Fish Health and Genetics Laboratory

Fish Health Services

The Fish Health and Genetics Laboratory at A.E. Wood Hatchery routinely tests hatchery production fish as well as those found in the wild for viruses, bacteria, parasites, and other microbes capable of causing disease in fish. Standard protocols for detecting these pathogens are adapted from accepted procedures published by the American Fisheries Society Fish Health Section and the U.S. Fish and Wildlife Service.

catfish's belly covered with reddish sores
Catfish with lesions characteristic of CCV

Largemouth bass virus (LMBV), channel catfish virus (CCV), and koi herpesvirus (due to the use of koi carp as forage at state hatcheries) are among the viral pathogens of concern. The picture at right depicts the lesions caused by CCV in channel catfish. Lab workers test for viruses by adding samples to cell cultures and monitoring for cytopathic effects caused by viral-infected cells. Effects that might be seen under the microscope include rounded cells, granule formation, vacuole formation, and formation of syncitia (giant, multi-nucleated cells).

Normal cell layer with separate nuclei Images of non-infected cell monolayer (top) and viral-infected monolayer (bottom). ©Maria-Lucia Rácz, author. Licensed for use, ASM MicrobeLibrary (www.microbelibrary.org)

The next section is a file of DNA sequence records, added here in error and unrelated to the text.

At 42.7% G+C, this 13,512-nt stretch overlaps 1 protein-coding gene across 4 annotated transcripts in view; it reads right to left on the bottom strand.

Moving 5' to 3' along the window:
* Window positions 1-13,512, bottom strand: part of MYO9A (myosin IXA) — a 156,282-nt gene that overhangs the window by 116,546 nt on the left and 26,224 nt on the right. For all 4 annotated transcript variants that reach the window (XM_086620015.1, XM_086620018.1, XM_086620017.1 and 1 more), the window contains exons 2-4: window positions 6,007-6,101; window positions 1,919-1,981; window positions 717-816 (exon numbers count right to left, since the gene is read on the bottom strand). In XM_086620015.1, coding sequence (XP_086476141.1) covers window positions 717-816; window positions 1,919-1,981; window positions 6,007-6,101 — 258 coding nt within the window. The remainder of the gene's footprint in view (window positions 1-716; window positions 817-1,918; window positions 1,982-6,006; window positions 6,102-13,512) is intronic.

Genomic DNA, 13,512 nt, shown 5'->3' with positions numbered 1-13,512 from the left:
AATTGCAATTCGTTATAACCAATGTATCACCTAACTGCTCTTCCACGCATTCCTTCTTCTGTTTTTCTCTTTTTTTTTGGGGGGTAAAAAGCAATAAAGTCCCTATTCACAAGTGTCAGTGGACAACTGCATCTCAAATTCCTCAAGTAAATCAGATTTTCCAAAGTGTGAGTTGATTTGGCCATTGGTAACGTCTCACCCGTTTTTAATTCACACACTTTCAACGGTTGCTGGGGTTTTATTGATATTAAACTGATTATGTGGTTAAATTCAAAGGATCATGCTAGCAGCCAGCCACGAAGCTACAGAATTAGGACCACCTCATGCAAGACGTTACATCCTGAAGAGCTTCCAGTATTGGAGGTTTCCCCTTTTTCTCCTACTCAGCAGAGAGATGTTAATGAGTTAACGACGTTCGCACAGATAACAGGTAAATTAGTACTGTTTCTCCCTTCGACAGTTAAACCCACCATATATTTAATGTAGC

Cell layer with distorted cells

Bacteria also pose a threat to aquaculture facilities where fish are grown in high density conditions. Edwardsiella ictaluri, Aeromonas hydrophila, and Flavobacterium columnaris are just some of the bacteria that can cause problems in intensive fish culture. Parasitic worms, protozoans, and crustaceans are also of concern and are monitored for their presence microscopically.

image from microscope of P. parvum's characteristic C-shaped chloroplast
Fluorescent view of P. parvum
with the C-shaped chloroplast
that gives "golden algae" its common name

Although algal blooms often provide food for fish at the larval or fry stage, some species have recently been a problem for TPWD hatcheries, especially the golden alga Prymnesium parvum. Although this alga is not pathogenic itself, it produces toxins that can cause massive mortalities in fish ponds if not treated. Alga cell densities can be calculated using a cell counting chamber. A bioassay has also been developed to monitor the toxicity of hatchery ponds if P. parvum is detected.

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